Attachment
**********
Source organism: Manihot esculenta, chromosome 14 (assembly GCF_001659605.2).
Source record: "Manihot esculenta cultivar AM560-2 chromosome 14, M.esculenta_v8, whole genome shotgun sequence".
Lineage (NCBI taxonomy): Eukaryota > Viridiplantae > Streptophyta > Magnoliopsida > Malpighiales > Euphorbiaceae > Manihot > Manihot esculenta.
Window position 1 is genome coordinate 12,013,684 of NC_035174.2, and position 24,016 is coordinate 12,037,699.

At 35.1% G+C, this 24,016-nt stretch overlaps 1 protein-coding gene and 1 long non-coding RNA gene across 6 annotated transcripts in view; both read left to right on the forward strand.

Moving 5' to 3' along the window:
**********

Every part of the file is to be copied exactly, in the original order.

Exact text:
Source organism: Manihot esculenta, chromosome 14 (assembly GCF_001659605.2).
Source record: "Manihot esculenta cultivar AM560-2 chromosome 14, M.esculenta_v8, whole genome shotgun sequence".
Lineage (NCBI taxonomy): Eukaryota > Viridiplantae > Streptophyta > Magnoliopsida > Malpighiales > Euphorbiaceae > Manihot > Manihot esculenta.
Window position 1 is genome coordinate 12,013,684 of NC_035174.2, and position 24,016 is coordinate 12,037,699.

At 35.1% G+C, this 24,016-nt stretch overlaps 1 protein-coding gene and 1 long non-coding RNA gene across 6 annotated transcripts in view; both read left to right on the forward strand.

Moving 5' to 3' along the window: